The Longest-Tenured Players In Baseball

History is important. It teaches us critical things like who won the Civil War and why it’s a bad idea to drive around on a flat tire and how to get fired as a manager of the Yankees.

Today, we’ll simply log the player for each team with the longest tenure with that franchise — who is currently under contract with that team. It’s a relatively simple exercise, but maybe we’ll find something interesting here.  Let’s face it, sticking around the big leagues is tough and so is winning betting on baseball. For help betting on baseball take a look at BetQL’s MLB picks today to find a winner

Or maybe not. Look, no one’s got a gun to your head.

Los Angeles Angels of Anaheim: Howie Kendrick (debuted April 26, 2006)

Howie Kendrick is one of three players currently on the Angels who debuted in 2006, including Erick Aybar and Jered Weaver. That’s not too bad of a haul, and kind of similar to the situation at the other L.A. team.

Houston Astros: Wesley Wright (debuted March 31, 2008)

Of course it’s Wesley Wright. Wait, what?!

Oakland Athletics: Daric Barton (debuted September 10, 2007)

Barton, who has done everything possible to lose the first base job in Oakland, also almost lost this title to Jerry Blevins. Hey, sometimes you just get Blevins’d.

Toronto Blue Jays: Casey Janssen (debuted April 27, 2006)

I did NOT see this one coming. The Jays’ closer debuted several months before Adam Lind, and despite not pitching for the team in 2008, still counts as the longest-tenured Jay.

Atlanta Braves: Tim Hudson (debuted for the team April 7, 2005)

I was absolutely certain that this would be Brian McCann, so shows what I know. Obviously, this used to be Chipper Jones, but now he’s gone … much to the delight of Mets fans like me the world over.

Milwaukee Brewers: Rickie Weeks (debuted September 15, 2003)

Weeks just edges out Corey Hart based on my methodology for this, which gives Weeks credit for seven games played during 2003, his age-20 season. Not bad.

St. Louis Cardinals: Chris Carpenter (debuted for the team April 9, 2004)

Despite catching on with the Cardinals in 2003, Carpenter didn’t debut until ’04. He still beats out Yadier Molina, making him about the only person to escape Molina in a long time.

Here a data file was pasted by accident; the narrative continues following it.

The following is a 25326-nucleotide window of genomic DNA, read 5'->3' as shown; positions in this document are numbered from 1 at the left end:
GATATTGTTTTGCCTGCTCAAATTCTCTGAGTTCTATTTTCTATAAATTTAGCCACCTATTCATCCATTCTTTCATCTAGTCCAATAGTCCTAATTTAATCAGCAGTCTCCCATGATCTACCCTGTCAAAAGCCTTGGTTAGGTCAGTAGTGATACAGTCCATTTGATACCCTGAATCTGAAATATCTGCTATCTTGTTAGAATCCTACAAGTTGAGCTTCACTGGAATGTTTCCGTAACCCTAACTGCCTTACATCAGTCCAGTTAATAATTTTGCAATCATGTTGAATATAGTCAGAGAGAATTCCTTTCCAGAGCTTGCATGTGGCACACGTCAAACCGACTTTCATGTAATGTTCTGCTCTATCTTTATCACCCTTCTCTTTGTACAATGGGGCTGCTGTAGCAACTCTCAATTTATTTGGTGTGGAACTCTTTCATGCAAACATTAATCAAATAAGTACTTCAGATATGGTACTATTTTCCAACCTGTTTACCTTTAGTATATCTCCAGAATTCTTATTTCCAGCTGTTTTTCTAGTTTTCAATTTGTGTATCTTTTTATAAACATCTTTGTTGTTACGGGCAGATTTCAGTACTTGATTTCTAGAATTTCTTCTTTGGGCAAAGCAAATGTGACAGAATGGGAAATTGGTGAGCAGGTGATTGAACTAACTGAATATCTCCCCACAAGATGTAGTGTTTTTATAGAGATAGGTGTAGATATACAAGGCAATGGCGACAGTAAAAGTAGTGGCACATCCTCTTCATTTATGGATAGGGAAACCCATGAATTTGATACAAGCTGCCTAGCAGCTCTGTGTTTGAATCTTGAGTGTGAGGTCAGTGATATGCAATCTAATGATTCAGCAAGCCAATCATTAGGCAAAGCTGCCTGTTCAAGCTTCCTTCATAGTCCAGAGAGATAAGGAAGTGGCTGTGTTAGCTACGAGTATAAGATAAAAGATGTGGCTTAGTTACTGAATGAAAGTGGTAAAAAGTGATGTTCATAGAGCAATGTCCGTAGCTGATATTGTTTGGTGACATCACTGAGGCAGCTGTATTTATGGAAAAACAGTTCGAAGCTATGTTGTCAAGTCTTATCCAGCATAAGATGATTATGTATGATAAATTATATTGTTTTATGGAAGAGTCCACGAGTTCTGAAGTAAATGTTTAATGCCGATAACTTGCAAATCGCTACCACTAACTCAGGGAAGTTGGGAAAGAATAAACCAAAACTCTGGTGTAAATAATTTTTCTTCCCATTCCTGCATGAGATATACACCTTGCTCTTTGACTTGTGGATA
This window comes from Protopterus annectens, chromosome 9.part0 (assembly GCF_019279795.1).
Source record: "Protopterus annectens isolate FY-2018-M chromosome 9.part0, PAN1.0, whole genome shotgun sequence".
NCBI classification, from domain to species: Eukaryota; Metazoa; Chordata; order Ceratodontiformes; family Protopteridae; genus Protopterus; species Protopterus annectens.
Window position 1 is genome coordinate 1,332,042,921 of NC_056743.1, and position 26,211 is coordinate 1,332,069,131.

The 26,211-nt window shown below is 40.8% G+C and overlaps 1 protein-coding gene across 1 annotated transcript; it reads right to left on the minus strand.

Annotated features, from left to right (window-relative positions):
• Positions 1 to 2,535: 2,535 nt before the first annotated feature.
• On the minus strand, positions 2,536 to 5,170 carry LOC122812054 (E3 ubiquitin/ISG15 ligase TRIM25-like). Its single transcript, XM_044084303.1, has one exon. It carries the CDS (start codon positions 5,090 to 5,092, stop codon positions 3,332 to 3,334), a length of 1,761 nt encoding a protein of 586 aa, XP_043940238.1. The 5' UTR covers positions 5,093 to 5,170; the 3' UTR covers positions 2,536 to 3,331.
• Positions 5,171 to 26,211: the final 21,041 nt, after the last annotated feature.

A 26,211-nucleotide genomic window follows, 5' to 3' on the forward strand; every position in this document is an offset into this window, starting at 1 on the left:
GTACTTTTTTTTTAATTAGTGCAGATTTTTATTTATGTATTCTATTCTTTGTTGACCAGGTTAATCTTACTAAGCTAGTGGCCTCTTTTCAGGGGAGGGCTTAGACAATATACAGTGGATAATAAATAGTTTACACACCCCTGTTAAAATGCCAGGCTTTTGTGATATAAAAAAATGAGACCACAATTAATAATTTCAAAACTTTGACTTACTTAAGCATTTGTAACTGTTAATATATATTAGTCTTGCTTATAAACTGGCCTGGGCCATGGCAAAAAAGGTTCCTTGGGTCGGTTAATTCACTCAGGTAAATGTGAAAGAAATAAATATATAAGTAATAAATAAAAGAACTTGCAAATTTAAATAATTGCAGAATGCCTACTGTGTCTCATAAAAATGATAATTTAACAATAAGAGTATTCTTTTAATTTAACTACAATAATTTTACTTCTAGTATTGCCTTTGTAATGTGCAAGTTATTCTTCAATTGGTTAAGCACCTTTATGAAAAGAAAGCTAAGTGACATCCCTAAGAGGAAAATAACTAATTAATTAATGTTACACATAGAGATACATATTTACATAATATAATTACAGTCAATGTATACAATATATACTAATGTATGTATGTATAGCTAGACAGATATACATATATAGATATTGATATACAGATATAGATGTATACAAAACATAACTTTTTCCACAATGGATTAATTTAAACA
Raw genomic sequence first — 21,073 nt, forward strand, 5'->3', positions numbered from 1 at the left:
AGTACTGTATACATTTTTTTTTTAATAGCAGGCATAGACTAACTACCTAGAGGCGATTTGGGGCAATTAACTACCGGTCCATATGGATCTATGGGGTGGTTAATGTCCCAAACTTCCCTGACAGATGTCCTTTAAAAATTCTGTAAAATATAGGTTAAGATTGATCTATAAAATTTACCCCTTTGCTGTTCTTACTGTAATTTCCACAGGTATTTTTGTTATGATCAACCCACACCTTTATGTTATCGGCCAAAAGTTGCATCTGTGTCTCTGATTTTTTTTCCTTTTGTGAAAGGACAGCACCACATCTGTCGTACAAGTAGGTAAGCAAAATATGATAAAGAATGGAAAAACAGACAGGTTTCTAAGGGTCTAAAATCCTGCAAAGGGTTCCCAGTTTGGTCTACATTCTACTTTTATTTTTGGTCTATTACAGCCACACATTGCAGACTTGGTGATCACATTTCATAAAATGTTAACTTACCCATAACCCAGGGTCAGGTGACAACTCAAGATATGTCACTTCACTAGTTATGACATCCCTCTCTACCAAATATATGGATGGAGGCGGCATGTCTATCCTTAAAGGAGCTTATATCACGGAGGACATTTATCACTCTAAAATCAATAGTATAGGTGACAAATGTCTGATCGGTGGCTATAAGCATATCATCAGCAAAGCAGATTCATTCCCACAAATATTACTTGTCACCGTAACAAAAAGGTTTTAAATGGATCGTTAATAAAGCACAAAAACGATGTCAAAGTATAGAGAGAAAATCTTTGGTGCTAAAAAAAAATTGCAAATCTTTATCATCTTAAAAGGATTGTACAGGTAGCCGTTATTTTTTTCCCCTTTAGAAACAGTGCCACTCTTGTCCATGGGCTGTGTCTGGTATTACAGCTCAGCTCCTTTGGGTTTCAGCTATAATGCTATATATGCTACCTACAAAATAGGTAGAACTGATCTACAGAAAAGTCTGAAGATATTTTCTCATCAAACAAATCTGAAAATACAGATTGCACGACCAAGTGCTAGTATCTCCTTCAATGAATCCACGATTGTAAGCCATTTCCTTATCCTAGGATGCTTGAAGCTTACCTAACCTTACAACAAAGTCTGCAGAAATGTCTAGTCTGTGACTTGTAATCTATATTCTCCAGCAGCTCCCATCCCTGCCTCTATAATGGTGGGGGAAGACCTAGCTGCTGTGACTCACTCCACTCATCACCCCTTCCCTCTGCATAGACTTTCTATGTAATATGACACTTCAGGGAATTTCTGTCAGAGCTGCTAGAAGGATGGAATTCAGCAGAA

Chicago Cubs: Carlos Marmol (debuted June 4, 2006)

Sure, Marmol probably won’t make it past 2013 with the team, and that means Alfonso Soriano will be the new longest-tenured Cub.

Arizona Diamondbacks: Miguel Montero (debuted September 6, 2006)

Believe it or not, Montero is the only catcher to make this list. Kids, keep this in mind when choosing positions in wiffleball.

Los Angeles Dodgers: Andre Ethier (debuted May 2, 2006)

Ethier’s another case where the player in question might not be the longest-tenured player on his team for much longer. If Andre gets dealt, Matt Kemp and Chad Billingsley are the next two players in line, both debuting less than two months after Ethier.

San Francisco Giants: Matt Cain (debuted August 29, 2005)

Oceans rise. Empires fall. But somehow, Matt Cain endures.

Cleveland Indians: Asdrubal Cabrera (debuted August 8, 2007)

Sure, it’s possible that Cleveland will re-sign Grady Sizemore or Travis Hafner or Rafael Perez, and one of those three will continue to be the longest-tenured player for the franchise. If not, it’ll be Asdrubal.

[Note: This was recently edited, thanks to reader Jason Lukehart. Thanks, Jason.

Seattle Mariners: Felix Hernandez (debuted August 4, 2005)

It still feels weird not to think of Ichiro as the Mariners’ guy on this list. Nevertheless, Felix is just the best, and a pretty awesome guy to have at the top of your tenure list.

Miami Marlins: Ricky Nolasco (debuted April 5, 2006)

This one is crazily obvious after the team decimated its ranks of anyone making more than a rookie wage-scale contract. Poor Ricky, and poor Marlins fans. After the trade deadline this season, it’ll probably be Chris Coghlan if he isn’t, y’know, out of baseball or something.

New York Mets: David Wright (debuted July 21, 2004)

I can’t imagine that this is particularly surprising to anyone who even remotely follows the Mets. More surprising, perhaps, might be the fact that Johan Santana is the second-longest tenured Met, having spent five seasons with the team.

Washington Nationals: Ryan Zimmerman (debuted September 1, 2005)

There are no people on the Nationals who have been with the team since the Montreal years, which is distressing. Ryan Zimmerman still plays on this team, however, and that is certainly not distressing.

Baltimore Orioles: Brian Roberts (debuted June 14, 2001)